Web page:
Thanks to Tim Chesterton for inspiration.
I've actually given up blogging for the last two Lents - and the last Advent as well - and found it amazingly beneficial. I not only stopped blogging myself, I also stopped reading other people's blogs. I found a wonderful sense of freedom in being able to do so. I had way more time for conversations with family and friends, and did some good reading as well.
I also found out some things about myself - one of them being that I have the classic blogger's symptom of finding it more and more difficult to read long chapters in books and follow sustained arguments over more than a few pages. As with a kid raised on Sesame Street, blogging and reading blogs is giving me a short attention span. I need periodic periods of abstinence to temper that effect.
If you're feeling with withdrawal symptoms then there are over 950 posts in my archive, and I defy anyone to get through all of those during Lent.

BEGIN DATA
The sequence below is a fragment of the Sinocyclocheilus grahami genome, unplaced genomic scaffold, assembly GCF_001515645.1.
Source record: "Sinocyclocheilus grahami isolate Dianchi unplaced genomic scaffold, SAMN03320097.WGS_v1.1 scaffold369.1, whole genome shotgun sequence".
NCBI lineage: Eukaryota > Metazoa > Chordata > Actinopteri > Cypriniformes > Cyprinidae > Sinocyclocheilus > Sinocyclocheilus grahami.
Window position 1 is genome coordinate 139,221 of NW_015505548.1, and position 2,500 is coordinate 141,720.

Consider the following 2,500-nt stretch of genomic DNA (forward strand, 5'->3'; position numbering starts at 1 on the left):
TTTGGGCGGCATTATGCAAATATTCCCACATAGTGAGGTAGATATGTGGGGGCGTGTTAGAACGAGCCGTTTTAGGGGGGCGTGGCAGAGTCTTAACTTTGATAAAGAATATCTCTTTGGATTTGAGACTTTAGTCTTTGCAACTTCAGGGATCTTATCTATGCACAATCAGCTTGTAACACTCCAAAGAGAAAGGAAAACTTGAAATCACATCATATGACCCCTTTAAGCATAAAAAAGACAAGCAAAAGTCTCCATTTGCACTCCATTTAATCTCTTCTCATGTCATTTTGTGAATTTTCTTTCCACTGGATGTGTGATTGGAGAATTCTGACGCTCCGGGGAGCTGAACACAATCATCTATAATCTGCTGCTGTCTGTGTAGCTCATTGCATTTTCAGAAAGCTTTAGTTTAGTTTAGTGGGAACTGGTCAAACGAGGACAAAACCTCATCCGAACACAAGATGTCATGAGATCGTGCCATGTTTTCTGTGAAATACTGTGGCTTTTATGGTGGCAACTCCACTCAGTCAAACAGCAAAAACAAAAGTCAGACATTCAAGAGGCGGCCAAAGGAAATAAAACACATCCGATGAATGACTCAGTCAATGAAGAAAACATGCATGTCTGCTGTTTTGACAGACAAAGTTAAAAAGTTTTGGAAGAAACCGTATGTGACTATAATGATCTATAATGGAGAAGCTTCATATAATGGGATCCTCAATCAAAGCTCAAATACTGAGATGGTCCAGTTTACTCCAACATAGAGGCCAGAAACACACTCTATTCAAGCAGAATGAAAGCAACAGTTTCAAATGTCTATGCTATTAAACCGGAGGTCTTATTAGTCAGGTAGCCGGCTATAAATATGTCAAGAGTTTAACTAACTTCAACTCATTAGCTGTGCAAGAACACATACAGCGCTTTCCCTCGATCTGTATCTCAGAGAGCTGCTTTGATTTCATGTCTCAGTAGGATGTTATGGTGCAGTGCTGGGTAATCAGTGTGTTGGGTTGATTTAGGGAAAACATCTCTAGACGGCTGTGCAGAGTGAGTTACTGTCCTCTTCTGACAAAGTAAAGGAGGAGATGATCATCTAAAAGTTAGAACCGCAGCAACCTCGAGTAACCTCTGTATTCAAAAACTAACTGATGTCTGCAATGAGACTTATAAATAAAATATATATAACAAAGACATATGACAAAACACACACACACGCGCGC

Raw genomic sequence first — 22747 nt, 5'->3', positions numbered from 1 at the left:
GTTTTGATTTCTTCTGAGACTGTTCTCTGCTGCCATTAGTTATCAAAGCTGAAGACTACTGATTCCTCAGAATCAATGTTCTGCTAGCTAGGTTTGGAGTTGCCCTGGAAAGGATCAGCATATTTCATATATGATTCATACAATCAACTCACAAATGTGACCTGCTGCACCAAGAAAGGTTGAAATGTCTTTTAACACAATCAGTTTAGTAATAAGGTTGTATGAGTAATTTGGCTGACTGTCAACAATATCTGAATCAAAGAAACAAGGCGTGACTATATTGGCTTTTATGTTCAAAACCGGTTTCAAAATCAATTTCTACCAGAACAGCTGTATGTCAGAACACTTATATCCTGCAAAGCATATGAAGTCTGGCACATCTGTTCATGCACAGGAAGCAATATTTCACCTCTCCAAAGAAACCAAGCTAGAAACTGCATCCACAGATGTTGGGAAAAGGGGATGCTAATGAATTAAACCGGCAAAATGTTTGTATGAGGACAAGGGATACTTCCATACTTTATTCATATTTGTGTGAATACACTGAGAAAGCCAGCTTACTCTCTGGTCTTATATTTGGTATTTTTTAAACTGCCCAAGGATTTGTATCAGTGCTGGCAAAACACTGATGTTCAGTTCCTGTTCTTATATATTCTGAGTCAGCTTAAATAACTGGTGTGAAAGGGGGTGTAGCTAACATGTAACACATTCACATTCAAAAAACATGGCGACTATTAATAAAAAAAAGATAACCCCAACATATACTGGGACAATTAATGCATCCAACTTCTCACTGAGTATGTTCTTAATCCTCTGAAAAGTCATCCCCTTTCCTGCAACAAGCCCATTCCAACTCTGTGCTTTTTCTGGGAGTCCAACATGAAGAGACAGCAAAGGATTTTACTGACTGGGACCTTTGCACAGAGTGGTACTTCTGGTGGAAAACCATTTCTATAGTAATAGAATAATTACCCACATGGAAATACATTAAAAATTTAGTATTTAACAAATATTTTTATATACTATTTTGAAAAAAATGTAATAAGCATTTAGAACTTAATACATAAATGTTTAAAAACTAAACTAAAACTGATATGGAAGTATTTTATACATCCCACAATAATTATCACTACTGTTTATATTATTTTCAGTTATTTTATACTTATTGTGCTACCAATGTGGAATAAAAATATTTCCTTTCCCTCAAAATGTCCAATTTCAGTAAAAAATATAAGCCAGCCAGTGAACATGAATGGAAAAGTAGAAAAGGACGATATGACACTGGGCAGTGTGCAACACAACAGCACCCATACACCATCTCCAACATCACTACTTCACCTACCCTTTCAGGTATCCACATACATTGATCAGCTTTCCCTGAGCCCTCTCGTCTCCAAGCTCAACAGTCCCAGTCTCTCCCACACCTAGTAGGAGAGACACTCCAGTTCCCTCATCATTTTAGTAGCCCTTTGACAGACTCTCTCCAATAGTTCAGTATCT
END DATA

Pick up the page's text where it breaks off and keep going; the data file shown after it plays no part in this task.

Alternatively, you could try the blog Philosphy and Life, which has lots of interesting pieces on it, for example:
We are becoming caught in a vicious spiral of complaint and counter-complaint in which pretty much everyone feels persecuted. This is dangerous for it leads to a society that feeds on itself in ever deepening feelings of resentment. But take a step back from the antagonism, and ask how this has come about? It's a product of the plural world in which we now live, and it is that pluralism which must be addressed – as opposed to just the complaints.
Or if you have only a 5 second attention span, I recommend Graphjam, which is a bit like Indexed but done with a computer.
I fear that giving up offering unsolicited advice for Lent is going to be harder than giving up blogging....
Have a good one.